Scientists reconstruct third dimension from a single image
Imagine that you want to find out from a single picture taken of the front of a house, what the building looks like from behind, whether it has any extensions or if the brickwork is damaged, and how many rooms are in the basement. Sounds impossible? Not in the nanoworld. Scientists from Jülich and Xi’an have developed a new method with which crystal structures can be reconstructed with atomic precision in all three dimensions. Admittedly, they did not use a picture from a simple digital camera to perform this feat, but rather an image from an ultra-high resolution electron microscope. The process is also especially suitable for the spatial mapping of radiation-sensitive samples, which would be quickly destroyed by the high energy measurement beam. The results have been published in the current edition of the scientific journal Nature Materials (DOI: 10.1038/nmat4087).
An important characteristic of nanoparticles is that they differ from other kinds of materials in that their surface determines their physical and technical properties to a much larger extent. The efficiency of catalysts, for instance, depends predominantly on the shape of the materials used and their surface texture. For this reason, physicists and material scientists are interested in being able to determine the structure of nanomaterials from all angles and through several layers, right down to the last atom. Until now, it was necessary to perform a whole series of tests from different angles to do so. However, scientists at Forschungszentrum Jülich, the Ernst Ruska-Centre for Microscopy and Spectroscopy with Electrons (ER-C) and Xi’an Jiaotong University in China have now succeeded for the first time in calculating the spatial arrangement of the atoms from just a single image from an electron microscope.
Their approach offers many advantages; radiation-sensitive samples can also be studied, which would otherwise be quickly damaged by the microscope’s high-energy electron beam. The comparatively short data acquisition time involved could even make it possible in the future to observe the transient intermediate steps of chemical reactions. Moreover, it enables a "gentle" measurement procedure to take place, to detect not only heavy but also light chemical elements, such as oxygen, which has an important function in many technologically significant materials.
"Acquiring three-dimensional information from a single two-dimensional image seems impossible at first glance. Nevertheless, it is in fact possible; we don’t obtain a simple two-dimensional projection of the three-dimensional sample as the experiment follows quantum mechanical principles instead", explains Prof. Chunlin Jia, researcher at the Jülich Peter Grünberg Institute, in Microstructure Research (PGI-5), the ER-C and at Jiaotong University. "On its way through the crystal lattice, the electron wave of the microscope acts as a highly sensitive atom detector and is influenced by each individual atom. The key point is that it does actually make a difference whether the wave front encounters an atom at the beginning or at the end of its pathway through the crystal."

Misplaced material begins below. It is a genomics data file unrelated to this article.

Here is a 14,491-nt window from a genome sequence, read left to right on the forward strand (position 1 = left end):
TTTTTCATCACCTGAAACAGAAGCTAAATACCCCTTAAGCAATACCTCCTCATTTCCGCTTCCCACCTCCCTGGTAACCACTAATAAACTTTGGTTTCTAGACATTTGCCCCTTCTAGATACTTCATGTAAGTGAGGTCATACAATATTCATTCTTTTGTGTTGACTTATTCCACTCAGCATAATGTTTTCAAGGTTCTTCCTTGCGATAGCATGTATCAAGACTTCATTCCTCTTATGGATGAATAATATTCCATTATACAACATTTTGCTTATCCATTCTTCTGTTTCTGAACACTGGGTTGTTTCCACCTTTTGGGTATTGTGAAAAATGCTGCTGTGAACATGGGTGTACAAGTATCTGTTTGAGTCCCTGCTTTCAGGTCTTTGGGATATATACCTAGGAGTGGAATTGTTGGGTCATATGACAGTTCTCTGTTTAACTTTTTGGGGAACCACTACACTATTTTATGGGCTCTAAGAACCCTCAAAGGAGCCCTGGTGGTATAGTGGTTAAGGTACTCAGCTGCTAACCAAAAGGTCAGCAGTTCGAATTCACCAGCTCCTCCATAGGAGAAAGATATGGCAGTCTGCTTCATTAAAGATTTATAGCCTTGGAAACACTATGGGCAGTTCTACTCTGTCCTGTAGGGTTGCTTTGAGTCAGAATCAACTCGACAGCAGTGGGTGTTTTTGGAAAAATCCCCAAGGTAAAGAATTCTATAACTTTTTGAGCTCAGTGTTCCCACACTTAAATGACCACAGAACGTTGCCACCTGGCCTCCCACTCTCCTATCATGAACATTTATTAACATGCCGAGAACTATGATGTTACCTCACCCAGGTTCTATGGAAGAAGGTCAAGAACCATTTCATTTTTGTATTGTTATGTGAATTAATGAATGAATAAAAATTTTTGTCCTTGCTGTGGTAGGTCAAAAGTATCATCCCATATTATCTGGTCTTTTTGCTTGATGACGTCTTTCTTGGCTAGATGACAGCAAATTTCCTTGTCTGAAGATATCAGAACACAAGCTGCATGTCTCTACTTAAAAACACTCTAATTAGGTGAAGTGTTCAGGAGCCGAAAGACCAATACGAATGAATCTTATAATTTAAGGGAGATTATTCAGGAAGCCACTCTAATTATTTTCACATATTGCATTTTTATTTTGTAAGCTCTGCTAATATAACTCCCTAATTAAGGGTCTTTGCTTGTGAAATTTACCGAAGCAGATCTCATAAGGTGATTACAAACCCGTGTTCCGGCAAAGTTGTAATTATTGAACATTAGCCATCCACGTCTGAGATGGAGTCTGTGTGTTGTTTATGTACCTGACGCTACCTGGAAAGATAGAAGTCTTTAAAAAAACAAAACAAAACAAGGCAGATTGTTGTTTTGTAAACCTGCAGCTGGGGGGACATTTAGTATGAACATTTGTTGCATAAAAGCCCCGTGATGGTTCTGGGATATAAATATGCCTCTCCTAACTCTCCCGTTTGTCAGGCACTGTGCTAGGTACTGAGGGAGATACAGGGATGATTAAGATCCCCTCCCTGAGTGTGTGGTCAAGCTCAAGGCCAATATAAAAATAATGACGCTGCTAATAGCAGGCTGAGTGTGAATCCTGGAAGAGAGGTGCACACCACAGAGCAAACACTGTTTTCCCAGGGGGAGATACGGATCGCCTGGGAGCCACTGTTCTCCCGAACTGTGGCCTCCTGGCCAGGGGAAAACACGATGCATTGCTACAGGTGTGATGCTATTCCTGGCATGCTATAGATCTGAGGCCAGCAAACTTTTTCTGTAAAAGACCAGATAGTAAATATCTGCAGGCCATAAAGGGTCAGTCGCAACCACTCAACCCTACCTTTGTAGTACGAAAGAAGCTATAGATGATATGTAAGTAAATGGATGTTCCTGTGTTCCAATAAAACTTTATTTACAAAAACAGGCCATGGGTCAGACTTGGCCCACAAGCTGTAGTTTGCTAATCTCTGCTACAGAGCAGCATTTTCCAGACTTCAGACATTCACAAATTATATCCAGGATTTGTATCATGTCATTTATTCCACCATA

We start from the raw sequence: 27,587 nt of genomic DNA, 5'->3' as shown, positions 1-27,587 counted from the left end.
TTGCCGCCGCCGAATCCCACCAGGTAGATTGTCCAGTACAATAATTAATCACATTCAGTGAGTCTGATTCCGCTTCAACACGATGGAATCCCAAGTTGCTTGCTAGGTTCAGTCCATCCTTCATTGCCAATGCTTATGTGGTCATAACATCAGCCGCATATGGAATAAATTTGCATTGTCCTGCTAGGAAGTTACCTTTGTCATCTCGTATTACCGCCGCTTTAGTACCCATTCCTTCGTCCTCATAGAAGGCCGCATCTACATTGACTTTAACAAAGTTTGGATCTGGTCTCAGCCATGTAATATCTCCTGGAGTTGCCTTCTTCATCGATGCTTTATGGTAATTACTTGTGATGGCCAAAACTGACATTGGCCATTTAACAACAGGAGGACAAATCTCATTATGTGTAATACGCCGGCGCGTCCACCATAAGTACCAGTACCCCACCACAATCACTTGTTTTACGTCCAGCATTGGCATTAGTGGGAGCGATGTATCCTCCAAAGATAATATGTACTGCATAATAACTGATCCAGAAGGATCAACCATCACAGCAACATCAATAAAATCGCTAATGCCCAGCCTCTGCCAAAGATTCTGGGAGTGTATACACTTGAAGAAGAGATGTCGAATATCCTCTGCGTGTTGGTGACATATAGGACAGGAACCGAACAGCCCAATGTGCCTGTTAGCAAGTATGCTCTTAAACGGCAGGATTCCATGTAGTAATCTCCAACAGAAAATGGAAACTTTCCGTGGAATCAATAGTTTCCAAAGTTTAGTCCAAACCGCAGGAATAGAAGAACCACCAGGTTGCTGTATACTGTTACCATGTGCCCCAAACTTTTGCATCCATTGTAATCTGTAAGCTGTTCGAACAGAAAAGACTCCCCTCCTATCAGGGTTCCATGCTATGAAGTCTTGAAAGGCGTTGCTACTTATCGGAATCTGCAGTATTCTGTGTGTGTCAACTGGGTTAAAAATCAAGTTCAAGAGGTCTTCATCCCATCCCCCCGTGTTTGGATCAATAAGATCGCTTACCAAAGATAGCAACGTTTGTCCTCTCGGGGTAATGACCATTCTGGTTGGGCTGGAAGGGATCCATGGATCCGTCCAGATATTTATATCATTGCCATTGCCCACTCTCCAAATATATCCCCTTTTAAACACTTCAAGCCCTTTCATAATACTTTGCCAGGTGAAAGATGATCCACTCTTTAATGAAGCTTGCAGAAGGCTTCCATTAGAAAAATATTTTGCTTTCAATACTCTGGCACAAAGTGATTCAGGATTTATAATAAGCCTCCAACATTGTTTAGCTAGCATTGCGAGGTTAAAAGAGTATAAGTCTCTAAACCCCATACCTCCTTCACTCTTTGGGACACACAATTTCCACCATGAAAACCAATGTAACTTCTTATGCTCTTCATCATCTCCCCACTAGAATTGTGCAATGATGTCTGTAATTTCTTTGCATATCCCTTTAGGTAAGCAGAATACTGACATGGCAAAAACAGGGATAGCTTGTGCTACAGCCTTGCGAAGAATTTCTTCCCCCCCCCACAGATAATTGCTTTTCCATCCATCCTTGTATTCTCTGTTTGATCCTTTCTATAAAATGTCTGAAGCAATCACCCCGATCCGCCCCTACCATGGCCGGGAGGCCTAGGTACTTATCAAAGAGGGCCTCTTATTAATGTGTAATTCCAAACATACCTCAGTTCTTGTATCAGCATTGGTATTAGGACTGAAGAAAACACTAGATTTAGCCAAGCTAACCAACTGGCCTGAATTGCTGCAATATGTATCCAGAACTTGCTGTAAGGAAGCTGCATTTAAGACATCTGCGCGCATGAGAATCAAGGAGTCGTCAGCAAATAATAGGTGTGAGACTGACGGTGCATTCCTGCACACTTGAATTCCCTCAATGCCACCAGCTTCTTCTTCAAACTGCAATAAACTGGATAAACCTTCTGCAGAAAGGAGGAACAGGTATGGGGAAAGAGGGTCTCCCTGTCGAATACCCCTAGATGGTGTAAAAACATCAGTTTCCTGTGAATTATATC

For the new 3D measuring process, a thin crystalline sample – in this case, magnesium oxide – is positioned in the microscope so that the atoms at the intersections of the crystal lattice lie exactly on top of one another, forming columns along the observation axes. These atom columns are later only visible as bright spots on the microscopic image. A special imaging mode is used to improve the signal-to-noise ratio. In this way, subtle variations are visible, which show the researchers the location of individual atoms in the columns along the beam direction.
To reconstruct the spatial structure, the scientists compare the image with calculations made on a computer. The computer simulations give an impression of how a microscopic image of a perfectly flat magnesium oxide crystal would look. After this, they match up the model crystal step by step until the reconstructed figure corresponds optimally with the image from the electron microscope.
In order to verify the uniqueness of the results achieved, the scientists performed extensive statistical tests. These showed that the method is not only sensitive enough to detect each individual atom, but also to differentiate between the magnesium and oxygen elements of the crystal.